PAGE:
LOS ANGELES, June 7, 2016 (LifeSiteNews) – Archbishop José Gomez tore apart the “seamless garment” argument that intrinsic evils and social ills are morally equivalent in the Los Angeles archdiocesan newspaper June 3.
Advocates of the “seamless garment” approach to moral issues and social justice, promoted by the late Cardinal Joseph Bernardin, often use it to suggest a moral equivalency between issues like abortion, poverty, and immigration.
“The hard truth is that not all injustices in the world are ‘equal,’” wrote Gomez. “We can understand this perhaps better about issues in the past than we can with issues in the present. For instance, we would never want to describe slavery as just one of several problems in 18th-century and 19th-century American life.”
“There are indeed ‘lesser’ evils,” Gomez continued. “But that means there are also ‘greater’ evils — evils that are more serious than others and even some evils that are so grave that Christians are called to address them as a primary duty.”
“Any approach that essentially tolerates abortion and euthanasia or puts these issues on a par with others, not only betrays the beautiful vision of the Church’s social teaching, but also weakens the credibility of the Church’s witness in our society.”
Abortion and euthanasia “stand alone” “among the evils and injustices in American life in 2016,” Gomez wrote, because each is a “direct, personal attack on innocent and vulnerable human life.”
Conflating abortion and euthanasia with social problems and broader justice issues “can lead to a kind of moral relativism that renders serious social issues as more or less equivalent,” Gomez warned.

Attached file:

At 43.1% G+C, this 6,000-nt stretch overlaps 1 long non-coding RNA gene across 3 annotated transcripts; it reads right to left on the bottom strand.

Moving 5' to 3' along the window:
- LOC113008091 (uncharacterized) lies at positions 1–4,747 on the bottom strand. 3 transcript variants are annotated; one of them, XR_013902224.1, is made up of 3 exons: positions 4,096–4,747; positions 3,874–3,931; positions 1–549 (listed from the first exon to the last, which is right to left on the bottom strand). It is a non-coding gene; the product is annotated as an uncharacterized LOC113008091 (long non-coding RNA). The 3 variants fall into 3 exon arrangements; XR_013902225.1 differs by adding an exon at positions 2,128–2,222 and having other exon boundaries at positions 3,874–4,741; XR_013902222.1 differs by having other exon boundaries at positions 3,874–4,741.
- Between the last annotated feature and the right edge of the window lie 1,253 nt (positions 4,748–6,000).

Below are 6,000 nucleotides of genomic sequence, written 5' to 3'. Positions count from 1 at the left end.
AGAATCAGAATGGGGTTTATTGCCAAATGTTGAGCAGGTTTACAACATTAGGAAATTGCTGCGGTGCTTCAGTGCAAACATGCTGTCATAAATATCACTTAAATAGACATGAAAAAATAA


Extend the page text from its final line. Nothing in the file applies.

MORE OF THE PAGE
In recent years, several U.S. bishops have sought to downplay the moral weight of issues like abortion and same-sex “marriage” compared to issues the Catholic Church teaches are social problems rather than intrinsically evil.
At the 2015 fall meeting of U.S. Catholic bishops, Bishop Robert McElroy said that the bishops’ election guide Forming Consciences for Faithful Citizenship did not accurately reflect the priorities of Pope Francis because of the document’s emphasis on abortion and euthanasia rather than poverty and the environment.
Archbishop Blase Cupich, who Pope Francis appointed as the Archbishop of Chicago, wrote in August 2015 that unemployment and hunger are just as appalling as the destruction of innocent children in the womb.
Gomez wrote that the Church must confront the “culture of death” mentality of which Pope Francis and previous popes have spoken.
Quoting Pope Francis, Gomez argued that the issues of abortion, assisted suicide, research on embryonic humans, government-mandated contraception, and the death penalty are the “great challenge for the Church’s social witness in our society.”
“Any approach that essentially tolerates abortion and euthanasia or puts these issues on a par with others, not only betrays the beautiful vision of the Church’s social teaching, but also weakens the credibility of the Church’s witness in our society,” Gomez wrote.
There is “no solid foundation to defend anyone’s rights” if the unborn, sick, and elderly have no right to live, Gomez continued.
“How can we claim to speak for the marginalized and disenfranchised, if we are allowing millions of innocent children to be killed each year in the womb?” asked Gomez. “If we cannot justify caring for the weakest and most innocent of God’s creatures, how can we call our society to resist the excesses of nationalism and militarism or confront global poverty or protect our common home in creation?”
Read Archbishop Gomez’s full column here.